New calls for transparency as Florida shields information about disciplined school guardians

Florida claims incidents involving safe-school officers are exempt from public
The Impact Check Follow Up
Posted at 11:42 AM, Feb 16, 2023
and last updated 2023-02-16 11:42:23-05

TAMPA, Fla. — They are among Florida’s new wave of armed guards on campus, but as part of a recent investigation examining school guardians’ impact on shielding students from gun violence, Investigative Reporter Katie LaGrone discovered the state is also protecting guardians who do wrong.

“It raises the question of what are they hiding? Why wouldn't they want the public to know this information,” asked Michael Barfield, Director of Public Access with Florida’s Center for Government Accountability. The non-profit watchdog group advocates for government transparency.

“It doesn't seem right that citizens can't discover whether these standards are working to protect kids in our schools,” Barfield said.

Florida’s school guardian program was born out of the deadly Marjory Stoneman Douglas high school shooting in 2018.

The controversial program gives districts the option to hire armed guards in place of law enforcement on a school campus. In 2019, lawmakers expanded the program to allow school staff, including teachers, to carry a gun on campus as a school guardian. Since the beginning of the program, state law has protected the identities of school guardians and other safe-school officers from public disclosure.

But while the state requires districts to report to them whenever an officer or guardian is disciplined or fires a gun outside of training, basic details of those incidents are also being kept under wraps. According to Florida’s Department of Education (FDOE), about 100 of these reports have been filed to the department since 2020.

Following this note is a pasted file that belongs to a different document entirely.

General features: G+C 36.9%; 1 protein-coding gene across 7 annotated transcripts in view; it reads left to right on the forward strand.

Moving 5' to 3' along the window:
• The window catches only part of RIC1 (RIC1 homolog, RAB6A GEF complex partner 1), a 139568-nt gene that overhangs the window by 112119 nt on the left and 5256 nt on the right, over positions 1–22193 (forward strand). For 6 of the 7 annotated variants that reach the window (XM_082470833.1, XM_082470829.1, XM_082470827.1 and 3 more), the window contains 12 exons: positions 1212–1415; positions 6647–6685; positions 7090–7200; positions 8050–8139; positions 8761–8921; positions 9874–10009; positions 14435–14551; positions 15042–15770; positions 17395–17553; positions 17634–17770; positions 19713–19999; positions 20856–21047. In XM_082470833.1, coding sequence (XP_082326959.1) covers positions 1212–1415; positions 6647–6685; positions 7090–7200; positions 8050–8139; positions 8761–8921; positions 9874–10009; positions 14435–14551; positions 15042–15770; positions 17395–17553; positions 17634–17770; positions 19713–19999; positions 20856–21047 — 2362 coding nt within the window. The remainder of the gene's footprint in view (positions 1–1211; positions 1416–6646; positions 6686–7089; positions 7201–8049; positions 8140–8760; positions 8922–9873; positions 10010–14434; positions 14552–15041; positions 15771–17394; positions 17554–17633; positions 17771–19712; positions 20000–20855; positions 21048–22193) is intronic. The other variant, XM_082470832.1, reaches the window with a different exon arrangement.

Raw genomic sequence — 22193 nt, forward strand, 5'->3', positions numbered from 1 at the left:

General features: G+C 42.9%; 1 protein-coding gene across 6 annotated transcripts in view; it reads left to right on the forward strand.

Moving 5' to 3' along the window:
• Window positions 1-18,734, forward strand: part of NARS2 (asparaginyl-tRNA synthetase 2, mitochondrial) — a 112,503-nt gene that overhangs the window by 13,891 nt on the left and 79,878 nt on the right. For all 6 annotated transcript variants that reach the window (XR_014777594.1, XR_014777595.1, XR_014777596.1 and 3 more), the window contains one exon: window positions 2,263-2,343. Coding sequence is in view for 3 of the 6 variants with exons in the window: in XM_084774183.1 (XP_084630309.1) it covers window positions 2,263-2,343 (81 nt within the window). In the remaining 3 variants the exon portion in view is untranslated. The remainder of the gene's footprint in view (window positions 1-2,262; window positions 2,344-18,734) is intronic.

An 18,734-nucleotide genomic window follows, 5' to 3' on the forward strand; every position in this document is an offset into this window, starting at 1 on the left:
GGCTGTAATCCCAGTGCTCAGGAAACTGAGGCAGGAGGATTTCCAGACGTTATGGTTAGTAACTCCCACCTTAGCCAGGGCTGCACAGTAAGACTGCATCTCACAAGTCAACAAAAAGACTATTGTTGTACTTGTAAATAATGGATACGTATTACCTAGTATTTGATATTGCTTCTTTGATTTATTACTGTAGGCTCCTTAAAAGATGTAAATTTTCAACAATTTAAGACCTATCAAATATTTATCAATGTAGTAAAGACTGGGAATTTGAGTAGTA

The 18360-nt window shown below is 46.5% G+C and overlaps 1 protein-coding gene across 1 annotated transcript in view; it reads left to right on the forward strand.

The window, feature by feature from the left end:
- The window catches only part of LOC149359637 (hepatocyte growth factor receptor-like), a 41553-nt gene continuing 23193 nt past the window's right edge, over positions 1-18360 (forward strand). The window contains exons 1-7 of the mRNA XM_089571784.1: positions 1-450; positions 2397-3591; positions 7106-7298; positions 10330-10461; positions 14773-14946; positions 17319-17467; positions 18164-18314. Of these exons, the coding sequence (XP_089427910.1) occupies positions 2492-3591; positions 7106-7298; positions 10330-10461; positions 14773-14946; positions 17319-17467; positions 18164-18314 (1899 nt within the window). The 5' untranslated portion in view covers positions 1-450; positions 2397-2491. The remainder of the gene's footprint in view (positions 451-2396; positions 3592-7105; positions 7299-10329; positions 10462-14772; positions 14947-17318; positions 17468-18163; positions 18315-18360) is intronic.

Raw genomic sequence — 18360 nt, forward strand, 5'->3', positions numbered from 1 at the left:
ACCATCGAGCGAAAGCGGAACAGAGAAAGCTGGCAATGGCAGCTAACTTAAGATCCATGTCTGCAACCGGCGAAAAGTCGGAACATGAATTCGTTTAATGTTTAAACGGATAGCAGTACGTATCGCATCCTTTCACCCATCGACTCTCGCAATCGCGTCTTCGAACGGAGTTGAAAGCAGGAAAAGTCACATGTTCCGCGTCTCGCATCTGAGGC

Despite multiple requests for incident details, FDOE has refused to release those records to us, stating in an email that the records are “confidential” and “exempt” from public disclosure. A spokesperson from FDOE claimed the records are “an integral part of the plan to secure the physical school building.”

“The exemption for security plans does not apply to discipline of officers or school safety officers,” argued Barfield with the Center for Government Accountability. “It's been my experience that the security plans exemption is one that agencies assert when they can't figure out any reason that another exemption actually applies."

Most school districts we contacted separately also refused to release any details of problem guardians they’ve had to report to the state. A few districts even forwarded to us the emails they received from the state advising them not to release the reports to us.

Of the few school districts that did provide us with some details about guardians who they’ve disciplined, records showed some school guardians have faced discipline for serious issues.

In Hillsborough County, a guardian was terminated after being charged with sexual battery on a student. A few others lost their jobs in the district after leaving campus during their shifts. In Lake and Citrus Counties, school guardians have accidentally fired their guns or left them unattended.

Still, most districts refused to release any information to us about issues they’ve had to report to the state.

“If it was my decision, I would disclose it because I see no reason why that information can’t be disclosed,” said Pinellas County Sheriff Bob Gualtieri.

Gualtieri also leads the Marjory Stoneman Douglas Public Safety Commission, which first urged the state to adopt the school guardian program.

“Transparency is a good thing, in my view. That’s the way I operate,” he said.

“Parents need to know the good, the bad, and the ugly,” explained Ken Trump, an Ohio-based school safety expert, and consultant.

“They need to know what's working well and the success stories. They also need to know when you have some serious problem individuals with questionable backgrounds and individuals with questionable actions and behaviors,” Trump said.

But instead, the Sunshine State is keeping parents in the dark.

“We're going backwards instead of forward on transparency, and I don't understand it,” said Barfield.